On the short term, this signing does not make the Padres a playoff contender, as seen in their projected lineup with Machado:
Ian Kinsler 2B
Eric Hosmer 1B
Manny Machado 3B
Will Myers LF
Hunter Renfroe RF
Luis Urias SS
Austin Hedges C
Manuel Margot CF
This is not a bad offense, just an unproven one. Urias, Renfroe, and Margot could all breakout this season, as good Tatis Jr. and top catching prospect Francisco Mejia when they’re called up this season. However, San Diego is relying too heavily on young talent with little MLB experience to contend. Even if their offense comes through, there’s still the issue of the rotation:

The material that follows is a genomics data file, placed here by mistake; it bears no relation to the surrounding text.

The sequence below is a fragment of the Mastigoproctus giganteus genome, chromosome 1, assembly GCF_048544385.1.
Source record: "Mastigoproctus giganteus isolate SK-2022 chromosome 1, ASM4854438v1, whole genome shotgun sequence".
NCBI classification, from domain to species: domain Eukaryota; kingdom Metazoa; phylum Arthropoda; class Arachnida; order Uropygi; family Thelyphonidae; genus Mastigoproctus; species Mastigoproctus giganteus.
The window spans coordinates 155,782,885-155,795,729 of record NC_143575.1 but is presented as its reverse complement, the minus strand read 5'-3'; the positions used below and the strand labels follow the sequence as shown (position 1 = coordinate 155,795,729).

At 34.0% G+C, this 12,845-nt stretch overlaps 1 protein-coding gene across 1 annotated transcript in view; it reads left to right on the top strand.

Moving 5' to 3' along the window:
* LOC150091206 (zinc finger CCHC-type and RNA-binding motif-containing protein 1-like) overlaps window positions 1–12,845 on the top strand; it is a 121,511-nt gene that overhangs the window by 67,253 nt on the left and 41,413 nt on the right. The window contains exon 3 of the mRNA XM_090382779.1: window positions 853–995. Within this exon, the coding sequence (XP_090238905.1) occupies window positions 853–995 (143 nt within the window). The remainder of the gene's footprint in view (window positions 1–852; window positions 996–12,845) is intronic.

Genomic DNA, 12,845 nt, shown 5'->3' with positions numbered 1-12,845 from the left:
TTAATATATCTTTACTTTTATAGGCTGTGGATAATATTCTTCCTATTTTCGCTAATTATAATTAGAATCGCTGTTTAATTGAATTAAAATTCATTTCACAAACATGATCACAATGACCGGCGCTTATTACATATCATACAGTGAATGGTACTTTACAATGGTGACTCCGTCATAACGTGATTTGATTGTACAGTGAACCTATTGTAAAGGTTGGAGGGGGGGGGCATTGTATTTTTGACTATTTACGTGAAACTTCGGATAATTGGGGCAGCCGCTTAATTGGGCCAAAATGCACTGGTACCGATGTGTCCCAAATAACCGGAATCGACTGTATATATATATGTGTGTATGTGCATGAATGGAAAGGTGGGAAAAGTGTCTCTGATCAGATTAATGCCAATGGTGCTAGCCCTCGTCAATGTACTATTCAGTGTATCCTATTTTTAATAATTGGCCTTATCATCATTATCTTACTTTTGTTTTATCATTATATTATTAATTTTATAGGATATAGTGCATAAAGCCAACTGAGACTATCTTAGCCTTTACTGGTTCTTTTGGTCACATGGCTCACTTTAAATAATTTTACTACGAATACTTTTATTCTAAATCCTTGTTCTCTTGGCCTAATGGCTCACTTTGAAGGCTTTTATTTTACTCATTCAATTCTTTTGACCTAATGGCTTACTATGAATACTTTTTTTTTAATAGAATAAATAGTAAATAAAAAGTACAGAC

Honestly, this could compete for the worst rotation in the MLB. The pitcher in this rotation with any sort of upside is Lucchesi, and his 4.31 FIP last year suggests he still isn’t ready to be a front-line starter for this staff. San Diego definitely should look to add a veteran presence such as Gio Gonzalez, but either way, there’s no way the Padres will contend with this pitching staff.
As seen by their current MLB roster, the Padres clearly made this deal for the long-haul. They have ten prospects in MLB.Com‘s Top 100 prospect rankings, and Machado could theoretically fit their timeline given their age. Here’s what San Diego’s lineup could like look in the future:
Luis Urias 2B
Eric Hosmer 1B
Manny Machado 3B
Fernando Tatis Jr. SS
Francisco Mejia C
Hunter Renfroe RF
Franmil Reyes LF
Manuel Margot CF